These forecasts show coastal areas and their rip current risk levels ranging from low (green) to moderate (yellow) to high (red).
A low risk of rip currents implies that wind and wave conditions are not expected to support the development of enhanced rip currents.
Moderate risk implies that individuals planning to enter the surf should check with local beach patrols first.
A high risk means dangerous and potentially life-threatening conditions exist for all people entering the surf. Sometimes, beaches ban swimming when there is a high risk of rip currents.
No matter the risk, always swim near a life guard. Their job is to protect you from any safety hazard on a beach. Swim near a life guard and always heed their warnings and instructions.
How To Spot Rip Currents
Rip currents are fairly easy to spot when you are on a beach and you know what to look for. The first characteristic to look for is a noticeable break in the pattern of waves. Here the water often looks flat in contrast to the lines of breaking waves on either side.
The second thing you should look for is a “river” of foam. The surface of the rip can be foamy because the current is carrying the foam from the surf out to the open water.
Another visual sign of a rip current is coloring. Rip currents may differ in color from the surrounding water. They will seem either more opaque, cloudier, or muddier. Depending on the angle of the sun, they can be either lighter or darker than the surrounding water.
One last thing to look out for is foam or floating debris on the surface of the rip moving away from shore instead of being pushed towards shore by breaking waves.
What To Do If You Get Stuck
If you get stuck in a rip current, do not panic! Remember, these currents pull you out, not down.
If you are not a good swimmer: If you can, wave and yell to get the attention of life guards and people on shore. Try to float as you ride the rip current out.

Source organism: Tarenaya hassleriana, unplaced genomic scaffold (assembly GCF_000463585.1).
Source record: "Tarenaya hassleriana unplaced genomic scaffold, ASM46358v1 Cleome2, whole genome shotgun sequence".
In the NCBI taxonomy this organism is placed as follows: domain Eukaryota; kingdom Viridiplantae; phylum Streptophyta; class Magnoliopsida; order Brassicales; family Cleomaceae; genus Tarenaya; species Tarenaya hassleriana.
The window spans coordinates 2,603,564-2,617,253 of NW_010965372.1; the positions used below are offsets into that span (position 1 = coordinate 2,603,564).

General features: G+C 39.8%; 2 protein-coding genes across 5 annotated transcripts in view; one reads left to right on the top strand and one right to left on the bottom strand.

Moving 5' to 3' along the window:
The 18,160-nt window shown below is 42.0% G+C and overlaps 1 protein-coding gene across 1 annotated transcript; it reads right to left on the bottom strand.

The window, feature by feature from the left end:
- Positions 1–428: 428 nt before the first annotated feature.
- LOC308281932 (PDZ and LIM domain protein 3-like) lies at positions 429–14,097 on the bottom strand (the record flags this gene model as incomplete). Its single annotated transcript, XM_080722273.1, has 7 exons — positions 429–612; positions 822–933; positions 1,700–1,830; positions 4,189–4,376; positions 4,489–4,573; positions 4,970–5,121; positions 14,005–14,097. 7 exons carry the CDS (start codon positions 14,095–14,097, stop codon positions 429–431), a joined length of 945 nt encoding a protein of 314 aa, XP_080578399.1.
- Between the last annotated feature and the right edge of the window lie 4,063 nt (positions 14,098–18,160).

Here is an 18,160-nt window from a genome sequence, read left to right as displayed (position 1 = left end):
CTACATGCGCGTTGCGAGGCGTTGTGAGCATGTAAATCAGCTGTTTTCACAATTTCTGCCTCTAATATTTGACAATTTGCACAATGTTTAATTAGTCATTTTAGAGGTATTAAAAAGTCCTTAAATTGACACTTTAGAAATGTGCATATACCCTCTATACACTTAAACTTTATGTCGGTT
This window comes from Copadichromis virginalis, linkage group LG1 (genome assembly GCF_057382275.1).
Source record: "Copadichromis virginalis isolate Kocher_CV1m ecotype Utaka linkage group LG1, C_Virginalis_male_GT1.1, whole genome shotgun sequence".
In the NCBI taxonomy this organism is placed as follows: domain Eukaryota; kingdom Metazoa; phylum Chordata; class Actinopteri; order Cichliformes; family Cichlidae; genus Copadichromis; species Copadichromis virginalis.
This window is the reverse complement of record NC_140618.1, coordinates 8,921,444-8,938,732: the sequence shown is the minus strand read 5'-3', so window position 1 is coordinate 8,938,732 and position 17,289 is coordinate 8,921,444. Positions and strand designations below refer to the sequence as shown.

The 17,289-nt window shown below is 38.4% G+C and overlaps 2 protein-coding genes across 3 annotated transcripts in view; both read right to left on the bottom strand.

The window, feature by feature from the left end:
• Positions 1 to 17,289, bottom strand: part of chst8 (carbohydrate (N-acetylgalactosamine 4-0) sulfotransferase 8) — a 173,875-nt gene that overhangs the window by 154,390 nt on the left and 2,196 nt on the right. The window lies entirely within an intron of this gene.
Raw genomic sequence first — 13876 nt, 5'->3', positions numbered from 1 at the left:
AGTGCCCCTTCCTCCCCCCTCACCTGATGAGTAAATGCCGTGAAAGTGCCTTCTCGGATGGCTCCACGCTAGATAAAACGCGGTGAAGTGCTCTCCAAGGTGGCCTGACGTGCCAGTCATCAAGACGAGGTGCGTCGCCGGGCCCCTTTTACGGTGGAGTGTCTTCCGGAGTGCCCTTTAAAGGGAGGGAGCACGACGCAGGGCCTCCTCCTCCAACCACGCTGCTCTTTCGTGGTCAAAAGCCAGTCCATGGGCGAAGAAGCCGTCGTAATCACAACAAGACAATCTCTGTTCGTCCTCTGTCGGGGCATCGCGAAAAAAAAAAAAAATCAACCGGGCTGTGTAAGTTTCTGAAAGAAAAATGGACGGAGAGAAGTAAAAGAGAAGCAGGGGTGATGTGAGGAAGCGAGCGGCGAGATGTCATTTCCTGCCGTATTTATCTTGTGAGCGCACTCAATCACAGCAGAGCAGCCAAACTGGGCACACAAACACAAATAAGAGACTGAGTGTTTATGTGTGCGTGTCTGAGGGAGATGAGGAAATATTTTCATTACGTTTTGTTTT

If you are a good swimmer: Swim parallel to the shore. Since rip currents are perpendicular to the shore and narrow channels of water, your best bet is to swim out of it. Trying to swim against a rip tide will only tire you out and put you more at risk for drowning.
No matter what, remember to stay calm, breathe, and try to keep your head above the water. If you’re swimming near a life guard (which you always should be) help is on the way!
What To Do If Someone Else Is Stuck
If you see someone stuck, struggling, or calling for help in a rip current there are a few things you should do. Firstly, call for help. Chances are a nearby life guard is already springing into action but call for help any way to be sure. If there is no life guard nearby and you have a flotation device close, throw it into the rip current. You can also remind the person stuck to remain calm or to swim parallel to the shore.
Do not try to save someone yourself. Life guards do not attempt rip current rescues without a flotation device and neither should you. Let the professionals handle the rescue as ocean tides can be unpredictable and difficult to manage even for the best swimmers.
Rip Current Safety is Severe Weather Safety
Rip current safety is severe weather safety. You’re not ready for a day at the beach without a weather forecast and real-time weather data so you can protect yourself, your loved ones, or your visitors from summer weather threats. You can learn more about beach safety in another one of our blog posts here.